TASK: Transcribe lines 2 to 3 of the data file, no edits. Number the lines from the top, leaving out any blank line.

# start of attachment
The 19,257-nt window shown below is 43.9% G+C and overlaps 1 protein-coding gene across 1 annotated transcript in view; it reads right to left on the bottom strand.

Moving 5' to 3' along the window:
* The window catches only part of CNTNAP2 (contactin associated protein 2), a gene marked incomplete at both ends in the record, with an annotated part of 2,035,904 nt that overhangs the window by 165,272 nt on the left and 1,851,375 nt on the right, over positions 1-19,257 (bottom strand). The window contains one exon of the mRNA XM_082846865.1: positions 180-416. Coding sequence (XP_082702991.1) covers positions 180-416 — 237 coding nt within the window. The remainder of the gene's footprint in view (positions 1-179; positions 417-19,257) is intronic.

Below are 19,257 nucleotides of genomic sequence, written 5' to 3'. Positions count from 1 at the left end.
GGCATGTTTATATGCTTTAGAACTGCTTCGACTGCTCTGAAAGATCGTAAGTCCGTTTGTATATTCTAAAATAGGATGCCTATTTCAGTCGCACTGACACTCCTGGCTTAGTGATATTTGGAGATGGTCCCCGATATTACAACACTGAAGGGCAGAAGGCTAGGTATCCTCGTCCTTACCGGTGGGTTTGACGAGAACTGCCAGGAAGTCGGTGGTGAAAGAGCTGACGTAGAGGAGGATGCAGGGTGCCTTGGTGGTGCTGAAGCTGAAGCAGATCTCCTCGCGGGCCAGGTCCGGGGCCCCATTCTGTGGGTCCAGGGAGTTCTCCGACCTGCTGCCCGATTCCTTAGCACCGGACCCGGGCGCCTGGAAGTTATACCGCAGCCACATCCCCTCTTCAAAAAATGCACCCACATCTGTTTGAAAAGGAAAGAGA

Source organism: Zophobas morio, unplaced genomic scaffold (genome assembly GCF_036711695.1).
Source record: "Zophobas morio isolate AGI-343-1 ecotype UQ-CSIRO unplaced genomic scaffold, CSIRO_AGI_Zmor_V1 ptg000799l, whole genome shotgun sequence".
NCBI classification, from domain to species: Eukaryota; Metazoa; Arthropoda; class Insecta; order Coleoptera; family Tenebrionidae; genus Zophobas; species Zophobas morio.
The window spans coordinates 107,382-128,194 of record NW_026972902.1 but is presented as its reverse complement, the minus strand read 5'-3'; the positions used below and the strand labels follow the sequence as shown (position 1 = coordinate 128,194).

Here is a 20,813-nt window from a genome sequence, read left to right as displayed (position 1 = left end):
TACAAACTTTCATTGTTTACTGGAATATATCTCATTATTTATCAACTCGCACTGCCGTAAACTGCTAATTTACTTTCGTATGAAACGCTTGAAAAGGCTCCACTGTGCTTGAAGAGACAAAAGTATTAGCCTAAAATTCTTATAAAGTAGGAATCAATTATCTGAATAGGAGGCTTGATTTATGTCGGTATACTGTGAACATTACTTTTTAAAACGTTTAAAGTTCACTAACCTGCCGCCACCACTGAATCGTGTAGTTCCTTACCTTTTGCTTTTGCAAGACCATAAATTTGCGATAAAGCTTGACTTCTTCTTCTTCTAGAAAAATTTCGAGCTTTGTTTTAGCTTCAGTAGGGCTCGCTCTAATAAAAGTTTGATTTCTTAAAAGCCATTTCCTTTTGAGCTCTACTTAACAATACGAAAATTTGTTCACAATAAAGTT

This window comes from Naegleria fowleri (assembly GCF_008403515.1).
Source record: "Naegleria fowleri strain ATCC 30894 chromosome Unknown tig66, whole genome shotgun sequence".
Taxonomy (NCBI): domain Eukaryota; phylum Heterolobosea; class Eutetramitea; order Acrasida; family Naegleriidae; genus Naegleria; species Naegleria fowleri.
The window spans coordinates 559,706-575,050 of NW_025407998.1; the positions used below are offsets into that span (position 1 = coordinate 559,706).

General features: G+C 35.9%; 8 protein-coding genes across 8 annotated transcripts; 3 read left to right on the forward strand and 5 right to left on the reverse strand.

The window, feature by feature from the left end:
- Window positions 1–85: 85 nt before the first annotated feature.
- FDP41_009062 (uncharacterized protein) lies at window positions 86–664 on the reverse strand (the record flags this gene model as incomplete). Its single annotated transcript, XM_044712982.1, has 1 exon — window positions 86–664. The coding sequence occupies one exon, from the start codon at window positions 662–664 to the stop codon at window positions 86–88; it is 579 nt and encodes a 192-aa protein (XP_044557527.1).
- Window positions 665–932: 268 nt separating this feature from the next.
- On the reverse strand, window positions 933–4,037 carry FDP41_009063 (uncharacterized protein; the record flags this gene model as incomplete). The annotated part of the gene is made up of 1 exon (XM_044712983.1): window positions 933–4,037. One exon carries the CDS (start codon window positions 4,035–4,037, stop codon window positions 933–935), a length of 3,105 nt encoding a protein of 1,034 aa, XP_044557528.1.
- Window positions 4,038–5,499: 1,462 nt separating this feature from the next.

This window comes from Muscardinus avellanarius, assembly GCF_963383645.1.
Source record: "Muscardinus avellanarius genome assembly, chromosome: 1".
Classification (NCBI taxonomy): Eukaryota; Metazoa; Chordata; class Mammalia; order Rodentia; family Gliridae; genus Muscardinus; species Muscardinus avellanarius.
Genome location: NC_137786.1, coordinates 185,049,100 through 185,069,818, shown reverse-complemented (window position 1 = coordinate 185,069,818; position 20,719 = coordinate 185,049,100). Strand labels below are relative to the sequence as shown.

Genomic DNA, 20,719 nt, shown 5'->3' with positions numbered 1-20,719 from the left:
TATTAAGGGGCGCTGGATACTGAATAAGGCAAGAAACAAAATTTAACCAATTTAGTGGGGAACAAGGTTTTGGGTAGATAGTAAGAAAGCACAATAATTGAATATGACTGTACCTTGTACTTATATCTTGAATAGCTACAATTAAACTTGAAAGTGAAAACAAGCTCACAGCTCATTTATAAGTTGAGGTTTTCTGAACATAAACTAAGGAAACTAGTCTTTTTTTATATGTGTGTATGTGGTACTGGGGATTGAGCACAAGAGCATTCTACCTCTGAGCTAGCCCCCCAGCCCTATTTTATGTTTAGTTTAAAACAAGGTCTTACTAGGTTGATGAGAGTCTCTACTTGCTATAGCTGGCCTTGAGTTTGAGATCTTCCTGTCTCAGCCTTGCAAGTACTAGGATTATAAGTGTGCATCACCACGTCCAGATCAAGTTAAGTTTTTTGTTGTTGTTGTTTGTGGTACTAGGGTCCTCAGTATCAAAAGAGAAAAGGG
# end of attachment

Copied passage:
Moving 5' to 3' along the window:
* The window catches only part of CNTNAP2 (contactin associated protein 2), a gene marked incomplete at both ends in the record, with an annotated part of 2,035,904 nt that overhangs the window by 165,272 nt on the left and 1,851,375 nt on the right, over positions 1-19,257 (bottom strand). The window contains one exon of the mRNA XM_082846865.1: positions 180-416. Coding sequence (XP_082702991.1) covers positions 180-416 — 237 coding nt within the window. The remainder of the gene's footprint in view (positions 1-179; positions 417-19,257) is intronic.